Dozens of mental health groups around the state are encouraging Minnesotans to undergo an evaluation for depression today during National Depression Screening Day.
Nationwide, thousands of participating organizations include hospitals, colleges, community centers and military installations. The depression screenings are free and anonymous.
Organizers say the difficult economic climate has put extra strain on many residents.
Lisa Hanes is a counselor at St. Paul College which is participating in the anonymous screening event. Hanes said many of her students are trying to make do with less money or financial help — and the stress of that situation often leads to anxiety and depression.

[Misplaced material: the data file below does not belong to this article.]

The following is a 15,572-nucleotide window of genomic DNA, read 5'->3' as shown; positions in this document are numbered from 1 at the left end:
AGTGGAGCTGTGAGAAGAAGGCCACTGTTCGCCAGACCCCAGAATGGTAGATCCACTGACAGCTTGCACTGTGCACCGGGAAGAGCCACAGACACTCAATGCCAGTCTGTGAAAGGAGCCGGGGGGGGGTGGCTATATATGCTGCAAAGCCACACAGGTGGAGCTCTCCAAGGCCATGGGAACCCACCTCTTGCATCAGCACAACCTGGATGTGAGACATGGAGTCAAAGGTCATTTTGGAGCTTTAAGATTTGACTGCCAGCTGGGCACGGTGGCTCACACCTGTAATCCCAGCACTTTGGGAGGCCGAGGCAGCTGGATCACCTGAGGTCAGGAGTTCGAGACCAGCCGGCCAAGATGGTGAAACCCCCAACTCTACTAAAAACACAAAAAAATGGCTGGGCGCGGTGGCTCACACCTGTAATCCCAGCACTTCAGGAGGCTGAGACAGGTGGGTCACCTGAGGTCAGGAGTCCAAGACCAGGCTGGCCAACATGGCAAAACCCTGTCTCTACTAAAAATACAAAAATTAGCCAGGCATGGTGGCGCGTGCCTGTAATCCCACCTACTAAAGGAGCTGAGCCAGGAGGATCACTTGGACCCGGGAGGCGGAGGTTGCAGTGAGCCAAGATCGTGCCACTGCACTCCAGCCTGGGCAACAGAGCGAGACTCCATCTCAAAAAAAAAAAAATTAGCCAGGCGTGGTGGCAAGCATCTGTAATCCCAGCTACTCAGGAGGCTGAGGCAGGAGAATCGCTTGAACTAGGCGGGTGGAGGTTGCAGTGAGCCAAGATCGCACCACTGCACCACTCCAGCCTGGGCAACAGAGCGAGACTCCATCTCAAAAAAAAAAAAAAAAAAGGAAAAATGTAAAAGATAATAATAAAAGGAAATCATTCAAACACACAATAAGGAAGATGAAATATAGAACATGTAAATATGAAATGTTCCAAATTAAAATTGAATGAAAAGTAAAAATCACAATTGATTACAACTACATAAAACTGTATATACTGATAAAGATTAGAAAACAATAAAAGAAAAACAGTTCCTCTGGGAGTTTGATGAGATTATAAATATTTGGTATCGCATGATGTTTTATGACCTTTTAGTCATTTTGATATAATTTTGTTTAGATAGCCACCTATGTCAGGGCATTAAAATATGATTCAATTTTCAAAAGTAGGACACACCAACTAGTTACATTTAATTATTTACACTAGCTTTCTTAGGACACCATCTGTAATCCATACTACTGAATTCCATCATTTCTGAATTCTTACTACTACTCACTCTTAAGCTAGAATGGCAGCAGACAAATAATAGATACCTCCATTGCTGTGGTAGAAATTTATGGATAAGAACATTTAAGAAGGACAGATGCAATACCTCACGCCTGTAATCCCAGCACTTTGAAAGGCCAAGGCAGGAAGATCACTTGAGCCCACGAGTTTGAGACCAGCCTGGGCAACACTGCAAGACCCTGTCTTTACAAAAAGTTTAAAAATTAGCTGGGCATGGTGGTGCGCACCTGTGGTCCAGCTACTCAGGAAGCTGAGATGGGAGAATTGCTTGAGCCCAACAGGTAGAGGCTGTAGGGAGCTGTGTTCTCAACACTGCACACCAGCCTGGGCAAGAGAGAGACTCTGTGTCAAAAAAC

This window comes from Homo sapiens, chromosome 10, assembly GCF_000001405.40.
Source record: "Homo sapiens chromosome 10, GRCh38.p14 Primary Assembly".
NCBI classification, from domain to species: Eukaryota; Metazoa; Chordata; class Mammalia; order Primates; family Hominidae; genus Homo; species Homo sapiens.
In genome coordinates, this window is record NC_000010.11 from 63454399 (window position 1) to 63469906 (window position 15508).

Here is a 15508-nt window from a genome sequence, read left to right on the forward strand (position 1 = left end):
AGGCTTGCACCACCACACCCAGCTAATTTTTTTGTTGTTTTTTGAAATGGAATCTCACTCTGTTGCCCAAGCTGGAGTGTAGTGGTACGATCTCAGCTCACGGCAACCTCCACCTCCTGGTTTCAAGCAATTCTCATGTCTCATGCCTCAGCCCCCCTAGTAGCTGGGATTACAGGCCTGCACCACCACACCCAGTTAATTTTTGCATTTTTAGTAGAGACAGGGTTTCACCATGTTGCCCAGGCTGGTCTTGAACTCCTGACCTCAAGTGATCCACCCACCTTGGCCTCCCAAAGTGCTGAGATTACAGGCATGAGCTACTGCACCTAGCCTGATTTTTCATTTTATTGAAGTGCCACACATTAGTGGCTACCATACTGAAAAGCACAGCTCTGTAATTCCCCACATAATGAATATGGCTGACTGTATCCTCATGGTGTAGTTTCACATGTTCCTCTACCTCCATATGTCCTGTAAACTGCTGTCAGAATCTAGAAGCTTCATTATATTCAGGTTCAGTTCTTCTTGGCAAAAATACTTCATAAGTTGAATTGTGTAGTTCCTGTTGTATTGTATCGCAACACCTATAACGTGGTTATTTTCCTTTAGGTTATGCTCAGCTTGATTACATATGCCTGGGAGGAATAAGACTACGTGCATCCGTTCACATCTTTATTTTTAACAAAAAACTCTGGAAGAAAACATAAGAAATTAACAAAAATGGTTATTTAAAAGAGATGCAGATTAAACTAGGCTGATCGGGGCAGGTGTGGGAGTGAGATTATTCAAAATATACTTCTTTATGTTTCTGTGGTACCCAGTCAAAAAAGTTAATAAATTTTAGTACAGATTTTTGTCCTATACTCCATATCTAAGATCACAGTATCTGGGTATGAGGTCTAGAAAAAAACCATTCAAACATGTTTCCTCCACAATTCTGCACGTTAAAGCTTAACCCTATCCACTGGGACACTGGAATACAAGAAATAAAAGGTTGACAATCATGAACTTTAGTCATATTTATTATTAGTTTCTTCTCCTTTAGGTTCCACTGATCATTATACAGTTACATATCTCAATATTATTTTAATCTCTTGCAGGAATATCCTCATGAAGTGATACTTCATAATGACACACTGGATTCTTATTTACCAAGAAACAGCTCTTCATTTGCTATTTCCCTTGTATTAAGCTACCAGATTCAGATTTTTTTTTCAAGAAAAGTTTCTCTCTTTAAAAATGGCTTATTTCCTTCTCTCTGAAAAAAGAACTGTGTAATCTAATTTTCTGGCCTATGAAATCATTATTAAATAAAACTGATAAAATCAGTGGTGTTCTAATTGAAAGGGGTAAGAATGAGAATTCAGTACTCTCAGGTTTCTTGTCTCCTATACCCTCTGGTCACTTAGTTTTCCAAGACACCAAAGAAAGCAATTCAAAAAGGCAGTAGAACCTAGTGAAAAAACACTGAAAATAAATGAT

"We're seeing a lot of students who are having housing issues, for sure," Hayes said. "And I think some of them are nervous about what the future's going to hold when they graduate."
Bridget Joos, coordinator of wellness and violence prevention at the University of Minnesota Morris, said Morris students have shown more interest in depression screening in recent years.
"Students are taking more responsibility for their mental health, that they recognize some symptoms that they may be having or may have noticed that friends have had and have wanted to do something about their mental health without waiting or without trying to do it themselves," Joos said.
National Depression Screening Day, info at http://www.helpyourselfhelpothers.org